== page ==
Scott: Coalitions should fight targeting; Tobacco Co’s target is black people with menthol, he said | Local News

Drug-Free MHC held its May meeting on Zoom with a guest speaker: Michael Scott, senior program director for the Center for Black Health and Equity.

Piedmont Community Services Prevention Officer Bonnie Favero introduced the meeting’s guest speaker. “He did a training for us a few months ago and it was very informative about the tobacco industry and especially the focus on African Americans,” Favero said. “We are very happy to have him back here today…To give us training so that we can do more to focus on smoking in our community.

As Scott set up his PowerPoint, Gina Roberts, Regional Coordinator responsible for the Virginia Tobacco Control program, said, “We are really excited to get this whole part of the project started. I think that will be essential to really bring your coalition together.

Scott said the focus of his presentation was going to be coalition readiness. “Building and sustaining this coalition and…making sure we have the right people in the coalition to do what we need, done,” he added.

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He highlighted the coalition’s policy work around changing “no smoking laws” around workplaces, faith-based institutions and shops, but said: “It’s probably going to be months or even years before that does not happen officially, but there will be preparation; there is going to have to be community support.

“When we talk about the successes we’ve seen using these community coalitions, we look back to Philadelphia…Where the big tobaccos introduced these new flavored menthol cigarettes, it was at the community level that people got involved. got together and said ‘You know what, we don’t want this in our communities’ and they managed to push back,” Scott said.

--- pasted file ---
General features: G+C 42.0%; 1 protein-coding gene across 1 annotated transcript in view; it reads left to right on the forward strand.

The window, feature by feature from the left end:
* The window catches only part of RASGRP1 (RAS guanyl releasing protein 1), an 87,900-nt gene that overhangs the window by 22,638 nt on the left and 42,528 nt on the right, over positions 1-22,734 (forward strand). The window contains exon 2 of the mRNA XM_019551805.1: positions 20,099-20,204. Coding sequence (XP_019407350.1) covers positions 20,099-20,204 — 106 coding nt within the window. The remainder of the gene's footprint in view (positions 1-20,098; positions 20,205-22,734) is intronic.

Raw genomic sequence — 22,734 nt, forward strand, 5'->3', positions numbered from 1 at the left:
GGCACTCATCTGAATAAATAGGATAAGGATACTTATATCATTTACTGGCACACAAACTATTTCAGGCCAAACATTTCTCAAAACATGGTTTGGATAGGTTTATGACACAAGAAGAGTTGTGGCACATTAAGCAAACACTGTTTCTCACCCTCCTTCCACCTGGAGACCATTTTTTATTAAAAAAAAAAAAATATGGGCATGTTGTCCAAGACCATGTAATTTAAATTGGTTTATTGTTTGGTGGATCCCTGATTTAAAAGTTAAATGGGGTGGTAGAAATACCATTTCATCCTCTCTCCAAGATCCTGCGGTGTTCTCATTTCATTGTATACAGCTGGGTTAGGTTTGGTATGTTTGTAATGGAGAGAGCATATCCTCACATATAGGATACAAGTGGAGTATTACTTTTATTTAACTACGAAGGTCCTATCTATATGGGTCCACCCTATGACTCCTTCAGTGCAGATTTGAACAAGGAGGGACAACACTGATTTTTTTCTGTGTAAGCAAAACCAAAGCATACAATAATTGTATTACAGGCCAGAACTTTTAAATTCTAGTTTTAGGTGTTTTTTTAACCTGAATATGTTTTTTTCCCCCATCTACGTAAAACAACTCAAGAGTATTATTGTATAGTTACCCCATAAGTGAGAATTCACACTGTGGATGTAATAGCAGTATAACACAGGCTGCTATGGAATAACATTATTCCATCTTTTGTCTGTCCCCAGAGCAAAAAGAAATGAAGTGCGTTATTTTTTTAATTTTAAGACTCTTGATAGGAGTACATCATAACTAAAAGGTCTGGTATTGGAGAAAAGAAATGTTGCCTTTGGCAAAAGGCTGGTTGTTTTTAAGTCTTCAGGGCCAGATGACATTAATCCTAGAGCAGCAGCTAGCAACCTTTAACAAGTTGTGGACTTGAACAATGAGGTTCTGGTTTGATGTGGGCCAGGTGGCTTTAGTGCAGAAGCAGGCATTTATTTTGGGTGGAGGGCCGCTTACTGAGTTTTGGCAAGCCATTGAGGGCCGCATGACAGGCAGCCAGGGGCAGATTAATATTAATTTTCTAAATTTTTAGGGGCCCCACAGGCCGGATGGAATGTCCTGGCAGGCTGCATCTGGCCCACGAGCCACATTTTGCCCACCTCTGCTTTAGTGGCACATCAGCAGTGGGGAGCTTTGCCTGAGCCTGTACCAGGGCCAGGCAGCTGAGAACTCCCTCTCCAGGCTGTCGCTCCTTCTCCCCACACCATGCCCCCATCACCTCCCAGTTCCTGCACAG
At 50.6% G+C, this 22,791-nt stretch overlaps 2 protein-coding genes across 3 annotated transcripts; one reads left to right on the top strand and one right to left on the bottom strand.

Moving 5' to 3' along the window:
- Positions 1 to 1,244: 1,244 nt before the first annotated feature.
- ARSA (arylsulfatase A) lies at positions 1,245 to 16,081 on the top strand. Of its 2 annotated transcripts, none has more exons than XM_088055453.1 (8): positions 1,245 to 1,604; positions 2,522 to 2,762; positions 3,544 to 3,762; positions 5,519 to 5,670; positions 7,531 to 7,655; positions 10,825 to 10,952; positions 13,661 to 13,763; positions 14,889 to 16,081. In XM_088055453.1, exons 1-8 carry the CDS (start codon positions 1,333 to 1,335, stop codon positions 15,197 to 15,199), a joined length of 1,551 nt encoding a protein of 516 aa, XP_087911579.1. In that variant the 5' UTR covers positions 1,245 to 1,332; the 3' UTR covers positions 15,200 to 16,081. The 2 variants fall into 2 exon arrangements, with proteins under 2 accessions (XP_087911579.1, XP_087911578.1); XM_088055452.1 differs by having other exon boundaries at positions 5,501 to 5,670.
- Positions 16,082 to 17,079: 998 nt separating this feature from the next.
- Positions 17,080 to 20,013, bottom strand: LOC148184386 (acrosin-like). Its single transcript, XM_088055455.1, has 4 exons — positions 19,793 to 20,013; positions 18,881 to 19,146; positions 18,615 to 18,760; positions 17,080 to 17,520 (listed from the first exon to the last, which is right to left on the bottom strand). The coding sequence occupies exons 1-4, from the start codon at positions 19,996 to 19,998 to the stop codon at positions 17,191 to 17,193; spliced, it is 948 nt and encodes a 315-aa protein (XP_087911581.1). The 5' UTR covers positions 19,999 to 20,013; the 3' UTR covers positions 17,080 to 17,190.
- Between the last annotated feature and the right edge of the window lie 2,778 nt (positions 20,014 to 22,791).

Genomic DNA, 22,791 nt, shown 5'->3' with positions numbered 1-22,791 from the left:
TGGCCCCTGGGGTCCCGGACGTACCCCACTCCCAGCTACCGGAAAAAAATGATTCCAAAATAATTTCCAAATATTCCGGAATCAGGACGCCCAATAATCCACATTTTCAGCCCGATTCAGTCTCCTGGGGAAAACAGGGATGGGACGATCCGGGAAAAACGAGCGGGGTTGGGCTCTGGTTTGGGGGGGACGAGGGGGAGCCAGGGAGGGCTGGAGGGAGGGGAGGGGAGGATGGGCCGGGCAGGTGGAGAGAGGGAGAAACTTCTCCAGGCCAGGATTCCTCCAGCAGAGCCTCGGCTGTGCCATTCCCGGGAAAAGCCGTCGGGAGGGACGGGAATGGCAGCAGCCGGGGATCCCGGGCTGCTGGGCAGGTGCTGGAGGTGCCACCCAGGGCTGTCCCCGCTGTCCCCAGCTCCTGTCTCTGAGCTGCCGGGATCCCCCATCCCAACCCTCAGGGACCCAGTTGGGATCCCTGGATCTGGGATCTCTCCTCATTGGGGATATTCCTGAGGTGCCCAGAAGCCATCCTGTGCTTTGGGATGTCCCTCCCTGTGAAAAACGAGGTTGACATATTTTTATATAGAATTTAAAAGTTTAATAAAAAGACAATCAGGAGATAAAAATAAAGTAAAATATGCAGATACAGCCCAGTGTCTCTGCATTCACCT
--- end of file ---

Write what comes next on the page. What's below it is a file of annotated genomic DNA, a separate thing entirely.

Scott said he wants the Drug-Free MHC coalition to be strong so that they are able to do the same things that have been seen elsewhere so that they can block efforts to “allow these products to be predominately Afro-American”. neighborhoods, predominantly low-income neighborhoods, predominantly LGBT communities.

Scott said the purpose and objective was to discuss the virtues of coalitions and partnerships in the process of advocating for menthol and flavor restriction policies. For a community to do this, they must form a coalition (which MHC has already done), plan for change and advocate for minty flavor restrictions, implement the change plan, and then continue to maintain and to support the coalition.

Its recommended steps for planning these changes for coalitions to make are: Assess the issue and its impact on the community Identify evidence-based strategies and activities Determine allies and supporters Determine capacity and the willingness of the coalition to effect change and to ensure that the focus is on the community level.

Scott added that having fair policies is a key factor when working within a coalition. “When the center talks about fair policies, some of our deal breakers are that if we’re going to do a menthol restriction, there can’t be an exemption. We can’t say “all stores except adult-only stores”.

Scott asked the group of attendees to list some of the people in the community who could potentially be connections to help support the coalition’s efforts. In the chat box, Alt suggested “those in public schools,” Favero suggested “fraternity members,” Pamela Chitwood of the Virginia Department of Health said “community health workers,” and “school systems. and Kenny Muse of the Virginia National Guard Counterdrug Task Force suggested “coaches.”

He also listed other people who can be of great help in this situation as leaders of religious institutions, barber and beauty salons and owners of places where people gather. “You have people from all income and education classes coming” to these different places, Scott added.

Also at the meeting, Va. Cooperative Family and Consumer Science Extension Agent in Patrick County Terri Alt announced an opioid-focused addiction conference next Thursday at the historic Virginia campus of Patrick and Henry Community College. The aim of the conference is to increase awareness and reduce stigma and the plan is to hold this conference every two years which was interrupted by COVID but will now resume.

The conference is a full day with six speakers who will cover a wide range of topics related to substance use disorders, various treatments and actions a community can take.

Monique Holland is a reporter for the Martinsville Bulletin. She can be reached at [email protected] or 276-734-9603.

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